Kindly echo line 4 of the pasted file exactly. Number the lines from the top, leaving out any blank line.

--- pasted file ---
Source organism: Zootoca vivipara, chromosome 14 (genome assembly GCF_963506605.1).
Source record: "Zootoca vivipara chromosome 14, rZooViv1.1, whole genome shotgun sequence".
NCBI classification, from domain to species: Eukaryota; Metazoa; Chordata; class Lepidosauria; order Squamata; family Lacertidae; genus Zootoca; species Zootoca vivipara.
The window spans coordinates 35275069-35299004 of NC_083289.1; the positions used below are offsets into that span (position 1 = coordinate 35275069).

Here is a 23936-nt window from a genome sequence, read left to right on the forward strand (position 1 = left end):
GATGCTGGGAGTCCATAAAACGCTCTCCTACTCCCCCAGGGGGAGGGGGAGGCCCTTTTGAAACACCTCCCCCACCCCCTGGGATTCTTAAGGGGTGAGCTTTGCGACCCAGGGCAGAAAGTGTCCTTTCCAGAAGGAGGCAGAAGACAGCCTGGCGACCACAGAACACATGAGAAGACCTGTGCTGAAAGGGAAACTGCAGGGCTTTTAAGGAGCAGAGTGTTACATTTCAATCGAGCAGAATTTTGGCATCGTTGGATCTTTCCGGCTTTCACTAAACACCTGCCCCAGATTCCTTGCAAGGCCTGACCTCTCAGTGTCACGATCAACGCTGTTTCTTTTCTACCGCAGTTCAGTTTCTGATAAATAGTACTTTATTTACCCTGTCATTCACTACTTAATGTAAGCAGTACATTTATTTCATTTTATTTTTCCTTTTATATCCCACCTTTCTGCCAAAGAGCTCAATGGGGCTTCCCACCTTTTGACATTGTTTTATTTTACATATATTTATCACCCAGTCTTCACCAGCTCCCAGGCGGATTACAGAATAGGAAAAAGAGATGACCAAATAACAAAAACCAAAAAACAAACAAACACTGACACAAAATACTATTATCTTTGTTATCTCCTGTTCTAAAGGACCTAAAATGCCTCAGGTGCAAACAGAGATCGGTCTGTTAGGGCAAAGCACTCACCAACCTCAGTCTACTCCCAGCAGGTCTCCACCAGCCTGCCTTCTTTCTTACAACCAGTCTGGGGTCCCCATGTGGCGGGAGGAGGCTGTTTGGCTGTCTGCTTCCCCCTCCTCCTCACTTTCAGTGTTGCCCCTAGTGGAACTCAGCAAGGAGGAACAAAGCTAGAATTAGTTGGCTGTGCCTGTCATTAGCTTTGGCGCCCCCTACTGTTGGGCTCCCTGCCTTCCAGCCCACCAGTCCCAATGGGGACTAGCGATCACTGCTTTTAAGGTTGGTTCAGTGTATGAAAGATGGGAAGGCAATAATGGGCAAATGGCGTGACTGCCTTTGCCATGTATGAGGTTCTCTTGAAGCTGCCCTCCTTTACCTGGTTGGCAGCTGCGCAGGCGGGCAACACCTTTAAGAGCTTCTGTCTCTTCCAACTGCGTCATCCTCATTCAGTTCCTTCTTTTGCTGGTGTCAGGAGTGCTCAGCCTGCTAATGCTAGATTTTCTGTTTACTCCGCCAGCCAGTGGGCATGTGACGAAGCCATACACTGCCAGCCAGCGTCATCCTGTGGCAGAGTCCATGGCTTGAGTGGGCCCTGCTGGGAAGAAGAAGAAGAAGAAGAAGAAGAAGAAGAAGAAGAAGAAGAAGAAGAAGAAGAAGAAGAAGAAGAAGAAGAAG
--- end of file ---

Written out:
The window spans coordinates 35275069-35299004 of NC_083289.1; the positions used below are offsets into that span (position 1 = coordinate 35275069).